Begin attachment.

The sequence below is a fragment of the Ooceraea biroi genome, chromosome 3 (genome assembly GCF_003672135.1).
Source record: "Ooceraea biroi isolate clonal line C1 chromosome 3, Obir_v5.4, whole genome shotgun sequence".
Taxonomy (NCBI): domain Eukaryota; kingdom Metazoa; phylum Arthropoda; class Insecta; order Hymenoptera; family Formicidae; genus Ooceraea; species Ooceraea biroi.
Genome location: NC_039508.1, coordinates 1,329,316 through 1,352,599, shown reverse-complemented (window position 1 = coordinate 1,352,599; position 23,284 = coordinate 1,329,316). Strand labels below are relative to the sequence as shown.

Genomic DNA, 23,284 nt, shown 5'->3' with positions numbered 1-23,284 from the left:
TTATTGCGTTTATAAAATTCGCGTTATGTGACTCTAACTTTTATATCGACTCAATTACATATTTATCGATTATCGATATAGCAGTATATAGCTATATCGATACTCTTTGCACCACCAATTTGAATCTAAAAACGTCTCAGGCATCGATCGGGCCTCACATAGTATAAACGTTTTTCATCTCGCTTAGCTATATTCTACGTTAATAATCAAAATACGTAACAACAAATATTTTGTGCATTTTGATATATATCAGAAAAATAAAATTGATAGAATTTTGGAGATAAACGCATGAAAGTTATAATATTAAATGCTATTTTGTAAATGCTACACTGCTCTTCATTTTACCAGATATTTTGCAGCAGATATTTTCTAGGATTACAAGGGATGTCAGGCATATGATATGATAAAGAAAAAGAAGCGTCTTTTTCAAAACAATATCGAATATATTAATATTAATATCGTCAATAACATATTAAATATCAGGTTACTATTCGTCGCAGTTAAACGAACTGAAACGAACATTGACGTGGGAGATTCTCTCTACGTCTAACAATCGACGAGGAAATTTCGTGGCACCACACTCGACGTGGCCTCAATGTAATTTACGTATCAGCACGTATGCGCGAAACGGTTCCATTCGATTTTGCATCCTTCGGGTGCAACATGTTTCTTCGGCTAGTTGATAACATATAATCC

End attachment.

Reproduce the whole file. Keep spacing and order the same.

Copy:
The sequence below is a fragment of the Ooceraea biroi genome, chromosome 3 (genome assembly GCF_003672135.1).
Source record: "Ooceraea biroi isolate clonal line C1 chromosome 3, Obir_v5.4, whole genome shotgun sequence".
Taxonomy (NCBI): domain Eukaryota; kingdom Metazoa; phylum Arthropoda; class Insecta; order Hymenoptera; family Formicidae; genus Ooceraea; species Ooceraea biroi.
Genome location: NC_039508.1, coordinates 1,329,316 through 1,352,599, shown reverse-complemented (window position 1 = coordinate 1,352,599; position 23,284 = coordinate 1,329,316). Strand labels below are relative to the sequence as shown.

Genomic DNA, 23,284 nt, shown 5'->3' with positions numbered 1-23,284 from the left:
TTATTGCGTTTATAAAATTCGCGTTATGTGACTCTAACTTTTATATCGACTCAATTACATATTTATCGATTATCGATATAGCAGTATATAGCTATATCGATACTCTTTGCACCACCAATTTGAATCTAAAAACGTCTCAGGCATCGATCGGGCCTCACATAGTATAAACGTTTTTCATCTCGCTTAGCTATATTCTACGTTAATAATCAAAATACGTAACAACAAATATTTTGTGCATTTTGATATATATCAGAAAAATAAAATTGATAGAATTTTGGAGATAAACGCATGAAAGTTATAATATTAAATGCTATTTTGTAAATGCTACACTGCTCTTCATTTTACCAGATATTTTGCAGCAGATATTTTCTAGGATTACAAGGGATGTCAGGCATATGATATGATAAAGAAAAAGAAGCGTCTTTTTCAAAACAATATCGAATATATTAATATTAATATCGTCAATAACATATTAAATATCAGGTTACTATTCGTCGCAGTTAAACGAACTGAAACGAACATTGACGTGGGAGATTCTCTCTACGTCTAACAATCGACGAGGAAATTTCGTGGCACCACACTCGACGTGGCCTCAATGTAATTTACGTATCAGCACGTATGCGCGAAACGGTTCCATTCGATTTTGCATCCTTCGGGTGCAACATGTTTCTTCGGCTAGTTGATAACATATAATCC